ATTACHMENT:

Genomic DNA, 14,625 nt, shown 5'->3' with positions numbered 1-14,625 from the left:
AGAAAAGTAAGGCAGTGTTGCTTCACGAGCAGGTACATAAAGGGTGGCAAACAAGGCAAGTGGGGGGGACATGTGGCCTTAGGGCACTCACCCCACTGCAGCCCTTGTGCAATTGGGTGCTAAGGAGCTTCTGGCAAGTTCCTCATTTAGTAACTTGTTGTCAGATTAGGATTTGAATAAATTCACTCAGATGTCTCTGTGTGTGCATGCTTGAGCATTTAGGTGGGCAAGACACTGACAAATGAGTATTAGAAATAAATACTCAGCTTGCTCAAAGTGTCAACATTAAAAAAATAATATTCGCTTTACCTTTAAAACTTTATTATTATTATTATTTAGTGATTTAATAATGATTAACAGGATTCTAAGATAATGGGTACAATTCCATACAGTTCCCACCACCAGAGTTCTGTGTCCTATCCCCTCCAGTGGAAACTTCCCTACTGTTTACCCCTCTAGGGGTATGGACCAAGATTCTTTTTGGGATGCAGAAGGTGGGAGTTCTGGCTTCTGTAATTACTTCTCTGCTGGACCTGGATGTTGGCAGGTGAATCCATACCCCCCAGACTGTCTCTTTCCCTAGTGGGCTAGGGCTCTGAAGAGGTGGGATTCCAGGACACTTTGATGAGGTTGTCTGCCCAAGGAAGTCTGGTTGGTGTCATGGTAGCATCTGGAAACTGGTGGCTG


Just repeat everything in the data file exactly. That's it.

Genomic DNA, 14,625 nt, shown 5'->3' with positions numbered 1-14,625 from the left:
AGAAAAGTAAGGCAGTGTTGCTTCACGAGCAGGTACATAAAGGGTGGCAAACAAGGCAAGTGGGGGGGACATGTGGCCTTAGGGCACTCACCCCACTGCAGCCCTTGTGCAATTGGGTGCTAAGGAGCTTCTGGCAAGTTCCTCATTTAGTAACTTGTTGTCAGATTAGGATTTGAATAAATTCACTCAGATGTCTCTGTGTGTGCATGCTTGAGCATTTAGGTGGGCAAGACACTGACAAATGAGTATTAGAAATAAATACTCAGCTTGCTCAAAGTGTCAACATTAAAAAAATAATATTCGCTTTACCTTTAAAACTTTATTATTATTATTATTTAGTGATTTAATAATGATTAACAGGATTCTAAGATAATGGGTACAATTCCATACAGTTCCCACCACCAGAGTTCTGTGTCCTATCCCCTCCAGTGGAAACTTCCCTACTGTTTACCCCTCTAGGGGTATGGACCAAGATTCTTTTTGGGATGCAGAAGGTGGGAGTTCTGGCTTCTGTAATTACTTCTCTGCTGGACCTGGATGTTGGCAGGTGAATCCATACCCCCCAGACTGTCTCTTTCCCTAGTGGGCTAGGGCTCTGAAGAGGTGGGATTCCAGGACACTTTGATGAGGTTGTCTGCCCAAGGAAGTCTGGTTGGTGTCATGGTAGCATCTGGAAACTGGTGGCTG